Govt has ‘legal obligation’ to consider climate impact of spending
The Government has a legal obligation to use COVID-19 recovery funds to help New Zealand transition to a low-emissions and climate-resilient economy, says action group Lawyers for Climate Action NZ.
The group has written to the Prime Minister and the Budget Ministers’ Group seeking assurances that the Government will make the impact on greenhouse gas emissions and climate change resilience a core part of its assessment of all post-COVID-19 stimulus spending, including the “shovel ready projects” currently being assessed.
Lawyers for Climate Action says this is required of the Government as a matter of law.
“The Climate Change Response Act 2002 (as amended in 2019) requires the Government to contribute to the global effort under the Paris Agreement to limit the temperature increase to less than 1.5° and to develop and implement policies for climate change adaptation and mitigation,” says its President, Jenny Cooper QC.
Ms Cooper says these climate change commitments are so obviously material to Cabinet decisions on stimulus spending that failure to take them into account could render the decisions made unlawful.
“The New Zealand courts have already shown willingness to review the legality of Government decision making in relation to climate change in the Thomson case,” says Ms Cooper.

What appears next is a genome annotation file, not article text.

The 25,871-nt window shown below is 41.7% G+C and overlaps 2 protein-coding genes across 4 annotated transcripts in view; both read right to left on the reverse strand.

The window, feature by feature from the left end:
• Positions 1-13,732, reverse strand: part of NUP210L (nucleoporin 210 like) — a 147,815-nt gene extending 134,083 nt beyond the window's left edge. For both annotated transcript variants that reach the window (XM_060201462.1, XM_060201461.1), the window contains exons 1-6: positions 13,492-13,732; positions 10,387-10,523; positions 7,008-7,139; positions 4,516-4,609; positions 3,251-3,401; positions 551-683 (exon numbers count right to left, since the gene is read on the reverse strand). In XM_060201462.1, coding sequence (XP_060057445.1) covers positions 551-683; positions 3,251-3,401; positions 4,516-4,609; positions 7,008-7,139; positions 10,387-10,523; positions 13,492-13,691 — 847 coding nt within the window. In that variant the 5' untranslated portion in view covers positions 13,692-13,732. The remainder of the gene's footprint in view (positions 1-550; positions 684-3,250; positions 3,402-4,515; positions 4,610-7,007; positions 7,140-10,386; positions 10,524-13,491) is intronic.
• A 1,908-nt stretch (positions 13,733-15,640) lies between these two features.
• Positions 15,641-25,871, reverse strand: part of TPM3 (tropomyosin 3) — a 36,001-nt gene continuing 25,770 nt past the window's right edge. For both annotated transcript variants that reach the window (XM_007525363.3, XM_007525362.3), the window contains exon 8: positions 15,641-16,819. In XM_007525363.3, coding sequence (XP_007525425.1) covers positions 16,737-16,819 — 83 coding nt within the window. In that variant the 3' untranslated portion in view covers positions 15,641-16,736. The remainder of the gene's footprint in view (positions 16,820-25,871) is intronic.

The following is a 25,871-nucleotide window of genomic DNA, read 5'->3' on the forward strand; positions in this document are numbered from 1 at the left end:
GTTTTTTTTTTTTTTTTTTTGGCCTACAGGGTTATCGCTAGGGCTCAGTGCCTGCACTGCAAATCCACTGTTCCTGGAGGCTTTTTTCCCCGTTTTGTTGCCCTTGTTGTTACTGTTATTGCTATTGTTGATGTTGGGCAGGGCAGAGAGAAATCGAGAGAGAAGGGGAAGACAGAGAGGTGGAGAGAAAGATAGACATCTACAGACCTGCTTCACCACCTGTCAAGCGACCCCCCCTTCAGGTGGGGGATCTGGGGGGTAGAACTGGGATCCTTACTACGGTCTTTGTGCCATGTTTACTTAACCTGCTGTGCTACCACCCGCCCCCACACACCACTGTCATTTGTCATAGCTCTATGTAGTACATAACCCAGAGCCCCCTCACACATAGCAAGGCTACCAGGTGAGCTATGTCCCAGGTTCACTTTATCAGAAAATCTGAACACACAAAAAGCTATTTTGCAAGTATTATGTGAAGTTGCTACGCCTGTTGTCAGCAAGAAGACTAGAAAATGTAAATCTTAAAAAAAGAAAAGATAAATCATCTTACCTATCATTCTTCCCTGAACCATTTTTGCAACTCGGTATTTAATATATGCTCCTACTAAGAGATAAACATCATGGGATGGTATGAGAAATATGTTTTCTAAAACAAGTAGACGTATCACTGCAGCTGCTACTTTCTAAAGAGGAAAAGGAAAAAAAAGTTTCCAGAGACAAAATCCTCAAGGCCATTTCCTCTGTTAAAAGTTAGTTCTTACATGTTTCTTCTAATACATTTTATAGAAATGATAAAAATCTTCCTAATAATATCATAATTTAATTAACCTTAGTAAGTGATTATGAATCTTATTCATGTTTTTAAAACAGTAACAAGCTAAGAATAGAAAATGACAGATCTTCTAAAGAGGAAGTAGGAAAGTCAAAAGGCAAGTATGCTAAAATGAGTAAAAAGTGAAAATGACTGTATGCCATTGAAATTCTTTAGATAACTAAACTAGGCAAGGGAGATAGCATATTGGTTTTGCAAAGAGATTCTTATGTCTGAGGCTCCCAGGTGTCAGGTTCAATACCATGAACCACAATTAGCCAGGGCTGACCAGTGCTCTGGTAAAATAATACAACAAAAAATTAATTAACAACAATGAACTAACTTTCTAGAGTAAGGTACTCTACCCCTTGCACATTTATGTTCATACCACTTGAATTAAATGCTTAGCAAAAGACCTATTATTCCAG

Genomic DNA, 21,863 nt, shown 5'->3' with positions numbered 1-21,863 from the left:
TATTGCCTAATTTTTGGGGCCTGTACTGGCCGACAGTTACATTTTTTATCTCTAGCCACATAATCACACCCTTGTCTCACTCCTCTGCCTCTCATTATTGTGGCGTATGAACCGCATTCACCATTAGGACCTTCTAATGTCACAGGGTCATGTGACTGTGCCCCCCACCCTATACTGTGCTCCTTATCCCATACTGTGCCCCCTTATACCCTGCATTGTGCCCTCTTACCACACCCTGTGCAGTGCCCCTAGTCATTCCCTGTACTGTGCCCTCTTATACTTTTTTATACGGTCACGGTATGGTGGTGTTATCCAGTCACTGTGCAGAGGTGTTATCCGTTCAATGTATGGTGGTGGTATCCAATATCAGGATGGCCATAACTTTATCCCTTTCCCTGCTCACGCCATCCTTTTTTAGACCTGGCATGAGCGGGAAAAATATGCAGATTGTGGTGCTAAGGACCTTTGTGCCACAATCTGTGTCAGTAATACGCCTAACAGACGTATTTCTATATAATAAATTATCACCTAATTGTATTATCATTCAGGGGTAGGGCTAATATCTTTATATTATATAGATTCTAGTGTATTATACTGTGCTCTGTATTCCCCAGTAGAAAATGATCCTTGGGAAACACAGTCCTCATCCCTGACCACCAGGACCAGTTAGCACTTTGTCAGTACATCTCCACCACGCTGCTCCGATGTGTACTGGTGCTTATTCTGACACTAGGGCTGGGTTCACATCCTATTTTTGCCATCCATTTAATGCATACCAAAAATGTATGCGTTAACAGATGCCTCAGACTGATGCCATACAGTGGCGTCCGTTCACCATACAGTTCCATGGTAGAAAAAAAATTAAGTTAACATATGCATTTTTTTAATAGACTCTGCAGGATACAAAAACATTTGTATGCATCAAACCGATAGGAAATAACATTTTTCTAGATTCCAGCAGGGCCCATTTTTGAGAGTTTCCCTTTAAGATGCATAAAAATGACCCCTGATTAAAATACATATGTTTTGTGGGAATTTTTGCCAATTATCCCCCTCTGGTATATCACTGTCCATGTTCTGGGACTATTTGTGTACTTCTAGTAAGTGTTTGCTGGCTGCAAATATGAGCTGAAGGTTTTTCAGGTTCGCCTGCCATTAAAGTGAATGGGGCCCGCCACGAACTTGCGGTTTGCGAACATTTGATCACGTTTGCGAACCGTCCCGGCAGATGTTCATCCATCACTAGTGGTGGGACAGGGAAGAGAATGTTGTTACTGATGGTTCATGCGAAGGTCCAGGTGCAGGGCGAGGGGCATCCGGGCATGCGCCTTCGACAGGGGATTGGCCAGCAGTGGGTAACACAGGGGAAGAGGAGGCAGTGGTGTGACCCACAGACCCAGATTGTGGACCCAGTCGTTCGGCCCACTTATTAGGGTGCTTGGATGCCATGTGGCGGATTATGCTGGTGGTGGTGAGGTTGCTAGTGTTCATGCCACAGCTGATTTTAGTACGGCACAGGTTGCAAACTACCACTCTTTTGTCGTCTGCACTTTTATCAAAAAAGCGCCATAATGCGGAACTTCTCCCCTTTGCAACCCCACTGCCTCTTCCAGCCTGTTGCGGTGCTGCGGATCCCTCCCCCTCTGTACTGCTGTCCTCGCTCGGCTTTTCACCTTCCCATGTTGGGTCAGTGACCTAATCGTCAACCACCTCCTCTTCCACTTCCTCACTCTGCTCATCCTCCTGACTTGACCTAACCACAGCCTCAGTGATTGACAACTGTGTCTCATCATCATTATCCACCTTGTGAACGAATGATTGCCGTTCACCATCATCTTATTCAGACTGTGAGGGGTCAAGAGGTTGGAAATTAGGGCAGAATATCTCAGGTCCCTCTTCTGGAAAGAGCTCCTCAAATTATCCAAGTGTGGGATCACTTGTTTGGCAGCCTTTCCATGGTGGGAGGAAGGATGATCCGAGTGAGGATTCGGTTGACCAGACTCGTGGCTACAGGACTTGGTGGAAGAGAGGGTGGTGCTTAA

“Similarly, the recent Urgenda decision by the Supreme Court of The Netherlands, which ordered the Dutch government to make deeper cuts to emissions, shows that courts around the world are ready to call out governments for failing to fulfil their legal duties to prevent catastrophic climate change.”
Lawyers for Climate Action says New Zealand has been very slow to take any meaningful steps to reduce our greenhouse gas emissions.
“In fact, at a time when emissions should have been cut, between 1990 and 2016 New Zealand’s gross CO2 equivalent emissions increased by 20%. The need to provide economic stimulus in response to the COVID-19 pandemic creates a unique opportunity for New Zealand to reset the economy and to start doing our share.”
The group’s letter to the Prime Minister says it is concerning that the published criteria for “shovel ready projects” do not specifically include either the impact on domestic greenhouse gas emissions, or New Zealand’s capacity for adaptation to the effects of climate change over time, as relevant criteria by which the projects will be assessed.
Last updated on the 30th April 2020